by Jonathan Wallace firstname.lastname@example.org
General Pinochet of Chile presided in the 1970's at the overthrow of a democratically elected Socialist government. Thousands of leftist Chileans were tortured and murdered in the months after; American media reported on a warehouse full of bodies, and on a camp for female prisoners in which most of the inmates had been raped by their guards. The general's secret service reached out to murder an adversary, and his American assistant, on the streets of Washington D.C.
(Though its irrelevant to the thesis of this essay, I'll pause to recount my favorite example of sociopathic political cynicism. When the Nixon administration was scrambling to find a palatable excuse for its support of the overthrow of the Chilean government, someone suggested Chile's geopolitical importance. "Yes," Henry Kissinger said, laughing, "Chile is a dagger pointed at the heart of Antarctica.")
Later, after Chile had been returned to democratic rule, General Pinochet continued in a position of power, respect and immunity. As Chileans came to grips with the crimes of the past, he mocked them.
Last year Pinochet, now in his eighties, went to England to undergo medical treatment and was arrested at the request of a Spanish judge who is bringing charges for the murder of some Spanish citizens during and after the coup. (Pinochet's troops also killed some Americans in Chile; the book and movie Missing recount the story of one of them.)
The arrest was embarassing to the Spanish government (it appears the prosecuting judge is somewhat of a rogue, not under the control of his government) and even more so to the British. Last week, the British government issued a ruling that Pinochet was medically unfit to stand trial. If the Spanish judge fails to bring a successful appeal to the British courts or the European community, the general will be back home in Chile, enjoying his retirement and taunting his opponents again.
I was a college student when the Chilean coup occurred and it formed a significant part of my education. From where I stood, our own president was a gangster, intent on eliminating anyone even slightly to the left of him in this country and abroad. It was hard to imagine what kind of a democracy we could claim to be while overthrowing a neighboring democracy and supporting a bloody gangster like Pinochet--then turning a blind eye to rape camps and the murder of an American in our own capital.
Nevertheless, the successful prosecution of Pinochet would have been an example of a dangerous thing: substantive justice at the expense of procedural. There is no moral distinction to be drawn between a Spanish judge claiming jurisdiction for domestic acts which are prosecutable (if anywhere) only under Chilean law, and an Iranian mullah issuing fatwas against foreign authors he believes have offended Islam.
The problem is that trying Pinochet under Spanish law for acts committed in Chile is a very poor substitute for prosecuting him in a proper international court for clearly defined war crimes. An international tribunal based on the consent of the world's nations would be able to act with more legitimacy and a reduced likelihood of political bias than a national government. Also, an international law of war crimes would be able to pick off malefactors like Pinochet, who are immune from prosecution in their home countries.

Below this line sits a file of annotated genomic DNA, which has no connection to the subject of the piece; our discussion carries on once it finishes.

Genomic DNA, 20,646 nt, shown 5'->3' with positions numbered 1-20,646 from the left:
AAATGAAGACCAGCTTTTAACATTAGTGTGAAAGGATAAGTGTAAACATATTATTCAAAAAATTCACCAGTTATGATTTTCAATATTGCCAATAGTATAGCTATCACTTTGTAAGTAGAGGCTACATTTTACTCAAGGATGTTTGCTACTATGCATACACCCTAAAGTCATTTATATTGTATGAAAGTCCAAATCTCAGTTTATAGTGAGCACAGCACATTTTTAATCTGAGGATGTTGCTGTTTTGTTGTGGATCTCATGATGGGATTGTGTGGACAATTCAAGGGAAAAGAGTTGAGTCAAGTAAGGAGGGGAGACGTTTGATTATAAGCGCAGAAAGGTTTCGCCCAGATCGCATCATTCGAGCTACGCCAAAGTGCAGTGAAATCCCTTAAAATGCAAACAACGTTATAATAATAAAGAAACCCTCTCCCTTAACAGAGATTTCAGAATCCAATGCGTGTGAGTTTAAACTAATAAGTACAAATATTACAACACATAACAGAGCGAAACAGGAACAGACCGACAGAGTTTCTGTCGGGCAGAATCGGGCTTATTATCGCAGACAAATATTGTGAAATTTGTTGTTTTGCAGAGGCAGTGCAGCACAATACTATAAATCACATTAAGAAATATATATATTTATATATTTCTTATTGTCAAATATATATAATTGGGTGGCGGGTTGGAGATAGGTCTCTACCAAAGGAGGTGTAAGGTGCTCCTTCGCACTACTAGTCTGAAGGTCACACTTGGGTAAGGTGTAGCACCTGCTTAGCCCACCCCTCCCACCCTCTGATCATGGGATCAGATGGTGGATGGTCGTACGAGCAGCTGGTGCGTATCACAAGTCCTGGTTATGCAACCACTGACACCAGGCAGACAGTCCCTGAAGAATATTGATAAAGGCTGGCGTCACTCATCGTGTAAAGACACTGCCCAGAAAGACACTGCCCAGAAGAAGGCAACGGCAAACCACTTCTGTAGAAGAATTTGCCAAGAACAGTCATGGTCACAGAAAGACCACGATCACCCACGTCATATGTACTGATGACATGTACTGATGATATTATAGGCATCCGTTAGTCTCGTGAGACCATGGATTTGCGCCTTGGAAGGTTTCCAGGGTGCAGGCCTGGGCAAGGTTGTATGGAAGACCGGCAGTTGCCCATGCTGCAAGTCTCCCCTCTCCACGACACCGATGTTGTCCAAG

There is an idea in the air today that we need a permanent international criminal court (driven by recent experiments in Nuremberg-style temporary courts trying war crimes in Rwanda and the former Yugoslavia.) The U.S. is opposed to it because of the very real fear that American military folk could end up being prosecuted (and in fact there are a few law professors out ther trying to bring about that exact result.)
However, any prosecution today pursuant to a treaty passed yesterday would be an ex post facto act of doubtful legitimacy. As Nuremberg was. Any scholar of international law could tell you that under nascent international legal norms of the thirties, the murder of Jews inside Germany was a purely internal act of complete legality, because decided by the elected government which had undisputed jurisdiction. Retrospectively postulating the existence of rules under which to try Nazis was an act of moral closure but of legal wishful thinking. Winston Churchill suggested for this reason that the Nazi captives be shot out of hand as a substitute for the Allies pursuing a show trial of dubious legality.
Though there are treaties going back to the postwar period which are a decent first attempt to create an international law of war crimes, they are of confused and weak status. They create no permanent tribunal for the trial of these crimes; they are not agreed to unconditionally by a wide enough spread of countries; and too many Chilean-style coups, too much governmental torture and murder have gone unprosecuted around the world in the last fifty years for these treaties to provide a secure basis for action today.
From a strictly legal standpoint, Pinochet should go free, though the college student in me would like to see him locked up for the rest of his life.
The morality of fishing would itself be a fit subject for an essay one day in the Ethical Spectacle. Technology has allowed the creation of ever huger nets, to the point that we are effectively "strip mining" the ocean, pulling in and killing thousands of "trash" species along with the fish we are actually seeking. A particularly serious problem is that endangered air breathing species, such as dolphins and sea turtles, get enmeshed in the big nets and drown.
Dolphins especially are regarded by the American public as adorable "megafauna" and saving them is politically popular. Turtles also have more cachet than snail darters or or other ugly small fish species. Over the years, the U.S. Congress has legislated various solutions to protect these highly visible animals. American shrimp boats have been required to install "turtle excluder devices"(TED's). Foreign caught tuna and now shrimp are barred from sale in this country unless certified to have been caught in a fashion less likely to kill dolphins or turtles.
As I mentioned last month, our government's laudable desire to protect endangered species has run afoul of its even stronger desire to promote uniformity of international commercial rules via the World Trade Organization. One of the cause celebres of the Seattle demonstrators was the fate of the turtles under a WTO ruling that the US cannot legally exclude shrimp caught without TED's.